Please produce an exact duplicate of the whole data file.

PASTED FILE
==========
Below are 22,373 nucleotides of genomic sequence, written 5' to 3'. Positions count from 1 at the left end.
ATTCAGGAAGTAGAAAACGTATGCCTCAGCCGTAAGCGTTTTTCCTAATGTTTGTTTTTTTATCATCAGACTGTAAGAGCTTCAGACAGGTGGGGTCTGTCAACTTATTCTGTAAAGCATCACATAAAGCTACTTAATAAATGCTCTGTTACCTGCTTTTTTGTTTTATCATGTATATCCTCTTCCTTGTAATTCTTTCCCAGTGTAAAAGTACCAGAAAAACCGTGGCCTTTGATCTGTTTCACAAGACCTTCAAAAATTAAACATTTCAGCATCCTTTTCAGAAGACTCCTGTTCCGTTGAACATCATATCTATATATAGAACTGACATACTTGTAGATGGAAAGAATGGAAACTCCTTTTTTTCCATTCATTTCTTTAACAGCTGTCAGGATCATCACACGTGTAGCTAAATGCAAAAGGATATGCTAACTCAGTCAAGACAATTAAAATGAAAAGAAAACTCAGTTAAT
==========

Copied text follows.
Below are 22,373 nucleotides of genomic sequence, written 5' to 3'. Positions count from 1 at the left end.
ATTCAGGAAGTAGAAAACGTATGCCTCAGCCGTAAGCGTTTTTCCTAATGTTTGTTTTTTTATCATCAGACTGTAAGAGCTTCAGACAGGTGGGGTCTGTCAACTTATTCTGTAAAGCATCACATAAAGCTACTTAATAAATGCTCTGTTACCTGCTTTTTTGTTTTATCATGTATATCCTCTTCCTTGTAATTCTTTCCCAGTGTAAAAGTACCAGAAAAACCGTGGCCTTTGATCTGTTTCACAAGACCTTCAAAAATTAAACATTTCAGCATCCTTTTCAGAAGACTCCTGTTCCGTTGAACATCATATCTATATATAGAACTGACATACTTGTAGATGGAAAGAATGGAAACTCCTTTTTTTCCATTCATTTCTTTAACAGCTGTCAGGATCATCACACGTGTAGCTAAATGCAAAAGGATATGCTAACTCAGTCAAGACAATTAAAATGAAAAGAAAACTCAGTTAAT